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Last updateMon, 05 Dec 2022 4pm
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Dyndrite First to Support New LPBF Open Vector Format (OVF)

Incorporates Open Vector Format file format within Dyndrite App Dev Kit. Allows Dyndrite users to directly write OVF files containing laser toolpath, parameter metadata and layer by layer streaming capability for securely driving OVF compatible single or multi-optic systems. Enables multiple different part segmentation scan strategies for optimal parameter assignments, contour parameter controls, and path planning for unique machine configurations.

Dyndrite™, providers of the GPU-accelerated computation engine used to create next-generation digital manufacturing hardware and software, announced support for the new Open Vector Format (.ovf), developed by the RWTH Aachen University Chair Digital Additive Production DAP, within its Dyndrite Laser Powder Bed Fusion (LPBF) software. OVF provides a streamlined yet info-rich data link between the digital and physical process, enabling robust and efficient manufacturing processes and offers a number of advantages over existing formats, such as CLI and 3MF.

“We developed OVF because there was no satisfactory format for 2.5-dimensional data that was both open-readable and contained additional information besides the actual toolpath,” said Moritz Kolter, Group Manager Digital Production, RWTH Aachen University Chair Digital Additive Production DAP. “OVF however is able to process data after slicing in a performant, readable manner and is also able to link other information such as 3D part data or metadata. This is especially important in order to have a fully linked end-to-end data chain that will drive the industrialization of AM. For example, we use it for advanced production planning or part orientation algorithms to further promote the sustainable and efficient use of technologies such as LPBF.”

What is Open Vector Format (OVF)?

OVF is an open-source data format developed by scientists at RWTH Aachen University Chair Digital Additive Production DAP in cooperation with the Fraunhofer Institute for Laser Technology ILT. It is technically based on the widely used serialization technology Protocol Buffers (“Protobuf”) which handles the transfer of information from complex structured data objects into a byte stream. OVF provides an open, flexible format for controlling a laser in combination with a galvanometer scanner. It supports multi scanfield arrays as well as additional machine axis controls.

OVF offers compact binary storage of all data, as well as flexible forward and backward compatibility. It efficiently transports LPBF process-relevant metadata, such as the manufacturing parameters, laser power, and scanning speed, along the process chain.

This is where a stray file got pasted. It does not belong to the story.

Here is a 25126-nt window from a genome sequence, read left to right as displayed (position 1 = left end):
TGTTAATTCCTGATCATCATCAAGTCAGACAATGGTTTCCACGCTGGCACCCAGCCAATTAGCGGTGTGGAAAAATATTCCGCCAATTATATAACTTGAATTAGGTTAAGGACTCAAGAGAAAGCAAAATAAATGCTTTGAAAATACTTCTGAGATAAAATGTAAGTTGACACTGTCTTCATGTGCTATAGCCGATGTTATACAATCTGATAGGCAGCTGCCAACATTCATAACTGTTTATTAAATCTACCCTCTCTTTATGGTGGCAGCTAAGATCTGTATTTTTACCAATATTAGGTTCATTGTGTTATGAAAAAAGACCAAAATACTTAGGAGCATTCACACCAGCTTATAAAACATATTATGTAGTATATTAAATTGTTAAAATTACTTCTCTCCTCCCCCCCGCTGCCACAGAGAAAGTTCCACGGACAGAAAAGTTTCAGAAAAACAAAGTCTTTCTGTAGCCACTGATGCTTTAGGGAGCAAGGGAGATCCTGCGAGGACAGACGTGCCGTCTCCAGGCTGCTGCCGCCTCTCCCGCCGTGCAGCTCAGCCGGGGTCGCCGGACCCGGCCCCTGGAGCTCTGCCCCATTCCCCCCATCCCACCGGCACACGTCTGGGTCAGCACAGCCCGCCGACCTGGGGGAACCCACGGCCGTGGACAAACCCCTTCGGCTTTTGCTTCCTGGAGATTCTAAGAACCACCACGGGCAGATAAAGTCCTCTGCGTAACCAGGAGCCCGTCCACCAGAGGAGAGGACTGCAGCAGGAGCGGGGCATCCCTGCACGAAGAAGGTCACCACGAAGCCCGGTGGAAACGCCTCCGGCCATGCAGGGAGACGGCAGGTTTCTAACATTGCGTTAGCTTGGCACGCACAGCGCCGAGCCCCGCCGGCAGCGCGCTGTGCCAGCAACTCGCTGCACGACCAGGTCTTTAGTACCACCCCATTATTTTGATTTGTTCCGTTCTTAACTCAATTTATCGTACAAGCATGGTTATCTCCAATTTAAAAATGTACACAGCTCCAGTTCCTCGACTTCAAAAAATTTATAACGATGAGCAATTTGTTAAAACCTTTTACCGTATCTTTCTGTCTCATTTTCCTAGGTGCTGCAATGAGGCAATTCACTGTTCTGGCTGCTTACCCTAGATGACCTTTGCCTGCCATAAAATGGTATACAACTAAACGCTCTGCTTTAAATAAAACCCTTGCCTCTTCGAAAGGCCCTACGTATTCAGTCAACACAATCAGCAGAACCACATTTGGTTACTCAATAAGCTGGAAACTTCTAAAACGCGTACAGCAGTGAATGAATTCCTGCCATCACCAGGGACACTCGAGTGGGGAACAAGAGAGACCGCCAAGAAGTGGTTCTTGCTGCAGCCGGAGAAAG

OVF structures are flexible and can be extended to support the latest digital developments. A broad portfolio of tools such as converters for legacy formats, e.g. converting CLI to OVF files, or integrity check routines, e.g. checking whether contours are closed, parameters are assigned and layers are without gaps, are available on the OVF Github.

“Dyndrite’s core vision is to change how geometry is created, transformed and transmitted on a computer. The OVF format is a very logical step towards improving how complex structured toolpath data can be transmitted in a performant and compact way,” said Harshil Goel, CEO, Dyndrite. “Only through open source advances like OVF can additive manufacturing improve its adoption, democratization and industrialization rate”

“As we developed our internal metadata models to provide a rational and robust API to generate toolpath strategies for many different machine types, machine configurations, or specific component classes, we discovered that the OVF format was aligned with our intent to enable new parameter and exposure strategies using flexible, and user extensible data structures,” said Steve Walton, Head of Product at Dyndrite. “Further, the ability to stream this data format will enable the real time generation, transport, and modification of toolpaths from process sensors.”

OVF is one of the only formats that can receive the level of toolpath complexity, and flexibility, that Dyndrite provides. Partnering with Aachen to make these strategies available to the end user accelerates this availability, as most existing formats are optimized and generally restricted for the stock machine configuration and legacy toolpath approaches.

A standard format for the output data of the LPBF process currently does not exist. Instead, numerous formats, which are either proprietary or were developed for other production processes, are used. Accordingly, these disparate formats lack the relevant information for production using LPBF. Open Vector Format (OVF) solves this problem.

Dyndrite has incorporated OVF export directly within its ADK and LPBF products.
www.dyndrite.com

 

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